MAXXI Hosts Transformative Environments by Women Artists

In Rome, a group exhibition dedicated to immersive spaces encourages gleeful interaction inside the museum's walls

BY Ana Vukadin in Exhibition Reviews | 04 JUL 24

One of the main sounds you hear while visiting MAXXI’s ‘Ambienti 1956–2010: Environments by Women Artists II’ is laughter, peppered by squeals of delight or surprise. The second chapter of Haus der Kunst Munich’s ambitious group show ‘Inside Other Spaces’, which spotlights radical environments created by pioneering female artists, this exhibition is the perfect playground for adults and children alike. Nineteen immersive spaces serve as anarchic portals into riotous experiments in scale, material and technology. A wall text invites viewers to engage: ‘Every experience is unique,’ it states. ‘Some transform us.’

Tsuruka  Yamazaki, Red (Shape of Mosquito Net), 1956, installation view, ‘Ambienti 1956–2010: Environments by Women Artists II’, 2024. Courtesy: MAXXI | Didascalie; photograph: MUSA

Suspended 70 cm above the ground like a vast hanging lantern, Tsuruko Yamazaki’s Red (Shape of Mosquito Net) (1956) encourages visitors to crawl inside its translucent vinyl walls, creating a shadow-puppet effect for passing gallery-goers. Around the corner, Aleksandra Kasuba’s monumental, rainbow-coloured Spectral Passage (1975) transports participants to an otherworldly sensory plane complete with sci-fi soundtrack.

Aleksandra Kasuba, A Spectral Passage, 1975–2023, installation view, ‘Ambienti 1956–2010: Environments by Women Artists II’, 2024. Courtesy: MAXXI | Didascalie; photograph: Giorgio Benni

Red and Spectral Passage are two of a number of historical environments that have been painstakingly rebuilt at MAXXI from archival photographs and documentation. Because of their site-specific and ephemeral nature, such works – combining architecture, design and sound – rarely found buyers and were often destroyed after being exhibited, leaving their makers largely excluded from mainstream art narratives. This was notably worse for women artists, only three of whom were included in Italian art historian Germano Celant’s exhibition ‘Ambiente/Arte’ at the 1976 Venice Biennale, deemed the definitive survey of environments.

Micol Assaël, Sleeplessness, 2003–23, installation view, ‘Ambienti 1956–2010: Environments by Women Artists II’, 2024. Courtesy: MAXXI | Didascalie; photograph: Giorgio Benni

Walking through ‘Ambienti’, however, it quickly becomes apparent that women artists were some of the form’s most daring exponents. Take Lea Lublin’s riotous Penetración/Expulsión (del Fluvio Subtunal) (Penetration/Expulsion [from Fluvio Subtunal], 1970) – a brilliantly provocative 18-metre-long transparent, tunnel-shaped obstacle course representing human reproduction. To get inside, you have to squeeze through a very tight labia-shaped entrance as gusts of wind lash at you. Once you’ve penetrated the colourful tunnel, you’re in a cocooned and muffled space surrounded by large transparent PVC balls – alternately filled with water, air and foam – with which you are encouraged to play. Outside, a series of suspended phallic cylinders frequently jostle into each other as kids run amok around them (Phallus Mobilis, 1970).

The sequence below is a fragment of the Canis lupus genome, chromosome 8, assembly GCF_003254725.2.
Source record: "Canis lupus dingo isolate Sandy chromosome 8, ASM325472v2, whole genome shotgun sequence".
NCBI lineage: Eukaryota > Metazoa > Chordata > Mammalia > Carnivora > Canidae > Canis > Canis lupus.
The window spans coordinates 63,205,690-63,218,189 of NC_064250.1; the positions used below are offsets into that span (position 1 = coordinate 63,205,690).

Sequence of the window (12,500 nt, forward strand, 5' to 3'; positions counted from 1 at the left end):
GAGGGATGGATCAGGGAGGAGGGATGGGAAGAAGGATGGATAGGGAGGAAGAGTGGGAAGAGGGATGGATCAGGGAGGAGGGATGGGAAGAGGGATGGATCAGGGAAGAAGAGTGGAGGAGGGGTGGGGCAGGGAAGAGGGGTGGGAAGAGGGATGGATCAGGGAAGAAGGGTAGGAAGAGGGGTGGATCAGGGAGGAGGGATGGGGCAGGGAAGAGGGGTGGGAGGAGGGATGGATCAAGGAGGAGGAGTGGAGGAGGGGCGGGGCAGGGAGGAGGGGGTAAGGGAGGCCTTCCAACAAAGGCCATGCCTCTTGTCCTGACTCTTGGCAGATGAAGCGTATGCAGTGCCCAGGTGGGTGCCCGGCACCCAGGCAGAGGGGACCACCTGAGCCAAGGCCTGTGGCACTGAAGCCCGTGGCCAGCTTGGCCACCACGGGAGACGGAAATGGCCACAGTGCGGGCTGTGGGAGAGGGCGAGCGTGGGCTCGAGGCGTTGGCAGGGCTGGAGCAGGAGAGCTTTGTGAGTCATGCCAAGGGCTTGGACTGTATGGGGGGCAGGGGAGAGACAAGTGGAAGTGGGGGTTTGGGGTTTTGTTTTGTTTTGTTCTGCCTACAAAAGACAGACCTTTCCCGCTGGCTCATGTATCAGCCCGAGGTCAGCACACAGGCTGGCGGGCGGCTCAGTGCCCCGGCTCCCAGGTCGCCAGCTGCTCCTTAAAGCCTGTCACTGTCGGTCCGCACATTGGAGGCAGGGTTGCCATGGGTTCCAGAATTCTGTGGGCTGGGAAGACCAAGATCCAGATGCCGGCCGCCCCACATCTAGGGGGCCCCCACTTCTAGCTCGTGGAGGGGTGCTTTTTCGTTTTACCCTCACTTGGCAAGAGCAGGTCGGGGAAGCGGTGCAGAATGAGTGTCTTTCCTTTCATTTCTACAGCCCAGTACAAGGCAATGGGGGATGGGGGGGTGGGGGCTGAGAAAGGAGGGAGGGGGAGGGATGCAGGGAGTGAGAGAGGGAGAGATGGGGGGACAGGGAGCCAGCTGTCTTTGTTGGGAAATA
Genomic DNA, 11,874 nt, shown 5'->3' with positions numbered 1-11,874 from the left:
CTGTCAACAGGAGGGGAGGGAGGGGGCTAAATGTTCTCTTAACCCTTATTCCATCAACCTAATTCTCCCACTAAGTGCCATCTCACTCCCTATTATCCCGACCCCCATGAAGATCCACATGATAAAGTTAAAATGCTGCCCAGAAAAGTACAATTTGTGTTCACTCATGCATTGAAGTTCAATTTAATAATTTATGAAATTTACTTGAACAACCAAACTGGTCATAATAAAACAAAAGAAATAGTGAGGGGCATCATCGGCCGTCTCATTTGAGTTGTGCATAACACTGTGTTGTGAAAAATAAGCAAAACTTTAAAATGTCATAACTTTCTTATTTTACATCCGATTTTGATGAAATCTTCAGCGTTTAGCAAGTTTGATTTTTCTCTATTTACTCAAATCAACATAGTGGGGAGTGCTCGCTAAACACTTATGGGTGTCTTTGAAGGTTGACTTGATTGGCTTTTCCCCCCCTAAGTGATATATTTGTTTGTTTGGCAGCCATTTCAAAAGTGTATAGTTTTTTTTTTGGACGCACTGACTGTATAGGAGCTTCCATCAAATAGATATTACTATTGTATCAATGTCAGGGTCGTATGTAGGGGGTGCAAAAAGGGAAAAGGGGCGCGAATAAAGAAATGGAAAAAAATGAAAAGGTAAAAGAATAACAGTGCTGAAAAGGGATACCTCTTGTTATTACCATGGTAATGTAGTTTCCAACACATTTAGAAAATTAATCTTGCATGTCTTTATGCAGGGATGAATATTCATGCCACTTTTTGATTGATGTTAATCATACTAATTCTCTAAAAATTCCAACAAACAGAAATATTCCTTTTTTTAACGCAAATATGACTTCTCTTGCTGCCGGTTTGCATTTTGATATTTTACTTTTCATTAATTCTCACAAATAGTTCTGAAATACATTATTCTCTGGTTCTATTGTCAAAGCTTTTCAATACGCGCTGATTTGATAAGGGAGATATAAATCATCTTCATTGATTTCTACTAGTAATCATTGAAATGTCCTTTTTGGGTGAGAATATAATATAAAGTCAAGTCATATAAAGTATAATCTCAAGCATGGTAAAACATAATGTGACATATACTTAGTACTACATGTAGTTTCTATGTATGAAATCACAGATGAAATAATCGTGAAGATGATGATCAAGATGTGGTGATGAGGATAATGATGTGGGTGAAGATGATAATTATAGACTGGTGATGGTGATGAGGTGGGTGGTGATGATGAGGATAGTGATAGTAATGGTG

Lea Lublin, Penetración / Expulsión, 1970–2023, installation view, ‘Ambienti 1956–2010: Environments by Women Artists II’, 2024. Courtesy: MAXXI | Didascalie; photograph: Cinzia Capparelli 

At MAXXI, the show’s chronography has been extended to 2010, allowing for the inclusion of women artists working with new technologies. Christina Kubisch’s The Bird Tree (1987), for instance, is a ground-breaking piece of sound art that marked the first time an audio installation took on the form of figurative art. Originally presented in 1982 as part of the vanguard sound and art exhibition ‘Sonorità prospettiche’ (Perspective Sounds) at the Sala Comunale d’Arte Contemporanea in Rimini, The Bird Tree is simultaneously a painting, a participatory sound installation and a feat of technological innovation. Electric cables run along a wall to form an enormous tree transmitting 14 different audio channels of bird songs from across the world. Wearing headphones, visitors can hear each song at different junctions in the branches, allowing them to formulate their own soundtrack for the piece by moving around.

Lea Lublin, PhallusMobilis, 1970–2023, installation view, ‘Ambienti 1956–2010: Environments by Women Artists II’, 2024. Courtesy: MAXXI | Didascalie; photograph: Giorgio Benni

Arguably the exhibition’s most daring act, however, is to include the museum itself, designed by Zaha Hadid, on the list of show works. Completed in 2010, following a decade of construction, the museum was praised for its avantgarde design and went on to win the coveted Stirling Prize later that year. At the same time, however, some critics slammed it as a difficult space to show art. Until now, the building’s internal structure has been concealed to create traditional white cube spaces best suited to exhibition display. In ‘Ambienti’, for the first time since the building’s completion, layers of panelling have been removed to expose the sharp angles, sinuous curves and serpentine ramps of Hadid’s all-encompassing environment: the ultimate protagonist of this revelatory show.

Ambienti 1956–2010: Environments by Women Artists II’ is on view at MAXXI, Rome, until 20 October

Main image: Nanda Vigo e Lucio Fontana, Ambiente Spaziale "Utopie" (detail), 19642017, ‘Ambienti 19562010: Environments by Women Artists II’, 2024. Courtesy: MAXXI | Didascalie; photograph: Giorgio Benni

Ana Vukadin is a writer, translator and editor who lives in Jesi, Italy.